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Member Since 26 Feb 2011
Offline Last Active Feb 27 2015 09:51 AM

Topics I've Started

Happy New Year, everyone!

04 January 2015 - 08:00 AM

Here's hoping for a peaceful and prosperous year.

The Lionheart

04 April 2014 - 06:25 AM

I found this an interesting article:



The Real Site of the Battle of Hastings?

04 April 2014 - 02:28 AM

I was re-watching a great Time Team special regarding rival claims for the battle.  You can see it on YouTube  Spoiler alert - some of my conclusions below!


This article summarises the programme http://www.telegraph...roundabout.html


I've never bought into the Abbey site being the correct one for a variety of reasons.  What made this programme so interesting was a laser-radar survey of the area, combined with the topography as it was at the time.  What was crystal clear was:

  1. The Abbey site would have been impossible to attack, as it was marshland.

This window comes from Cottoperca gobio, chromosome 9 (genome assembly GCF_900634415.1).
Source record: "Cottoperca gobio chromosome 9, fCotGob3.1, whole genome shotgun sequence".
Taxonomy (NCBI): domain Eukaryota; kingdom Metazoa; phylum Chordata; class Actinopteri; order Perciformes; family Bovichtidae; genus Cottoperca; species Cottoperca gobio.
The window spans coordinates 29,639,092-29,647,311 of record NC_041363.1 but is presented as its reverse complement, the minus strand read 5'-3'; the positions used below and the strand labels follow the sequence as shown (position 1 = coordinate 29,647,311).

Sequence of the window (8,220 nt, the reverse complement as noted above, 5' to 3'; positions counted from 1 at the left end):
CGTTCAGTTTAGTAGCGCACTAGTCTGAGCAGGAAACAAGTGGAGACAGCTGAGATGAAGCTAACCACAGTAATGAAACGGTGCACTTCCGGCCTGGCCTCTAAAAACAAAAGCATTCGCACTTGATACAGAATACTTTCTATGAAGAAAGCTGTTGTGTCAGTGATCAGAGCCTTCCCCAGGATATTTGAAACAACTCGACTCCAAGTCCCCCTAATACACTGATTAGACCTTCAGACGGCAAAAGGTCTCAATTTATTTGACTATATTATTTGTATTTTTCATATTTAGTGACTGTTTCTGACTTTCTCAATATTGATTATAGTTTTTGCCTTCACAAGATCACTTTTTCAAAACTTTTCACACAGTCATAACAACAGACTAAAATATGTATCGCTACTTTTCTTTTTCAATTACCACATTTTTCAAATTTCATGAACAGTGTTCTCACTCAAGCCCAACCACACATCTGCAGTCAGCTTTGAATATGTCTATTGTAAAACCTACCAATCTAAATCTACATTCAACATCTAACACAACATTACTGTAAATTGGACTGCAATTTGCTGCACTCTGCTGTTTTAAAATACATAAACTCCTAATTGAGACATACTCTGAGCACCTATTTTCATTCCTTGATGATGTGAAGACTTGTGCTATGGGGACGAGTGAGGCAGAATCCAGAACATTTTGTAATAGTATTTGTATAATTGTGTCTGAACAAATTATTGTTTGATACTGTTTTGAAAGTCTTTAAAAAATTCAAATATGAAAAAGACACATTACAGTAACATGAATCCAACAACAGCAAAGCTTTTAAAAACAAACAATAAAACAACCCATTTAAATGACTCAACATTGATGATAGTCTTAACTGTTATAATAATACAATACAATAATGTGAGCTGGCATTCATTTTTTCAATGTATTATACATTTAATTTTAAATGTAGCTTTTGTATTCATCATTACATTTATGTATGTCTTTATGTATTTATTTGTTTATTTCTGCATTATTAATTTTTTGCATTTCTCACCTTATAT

2. Caldbec Hill was far too broad an area for Harold's army to defend against outflanking by Norman cavalry.
  3. The only possible - and by far best option - was a previously unconsidered site, in Battle town itself.

For all the other speculation, terrain rules the day.  If the terrain is wrong, you can't fight winnable battles.  To me, it's a clincher and warrants further investigation.

The harrying of the North - an accountancy error?

01 April 2014 - 03:58 AM

I know this is a sensitive subject, but I've always been sceptical of the extent of the harrying on two points: the numbers of Normans available to carry out the act, and the idea of a ruler trashing income-generating lands to such an extent.  One point in this article is either wrong or mis-reported - the idea the Normans brought Christianity to England:



16th-century warfare manual showing 'rocket cats' weaponry puzzles experts

06 March 2014 - 10:17 AM

It's too early for April Fools Day...


Experts studying fanciful illustrations from a circa-1530 manual on artillery and siege warfare, however, appear to have uncovered a less innocent use for cats in flight.

Images from the manual, which was digitised by the University of Pennsylvania, appear to show jet packs strapped to the backs of cats and doves.

The German text accompanying the pictures helpfully advises military commanders to use them to "set fire to a castle or city which you can't get at otherwise."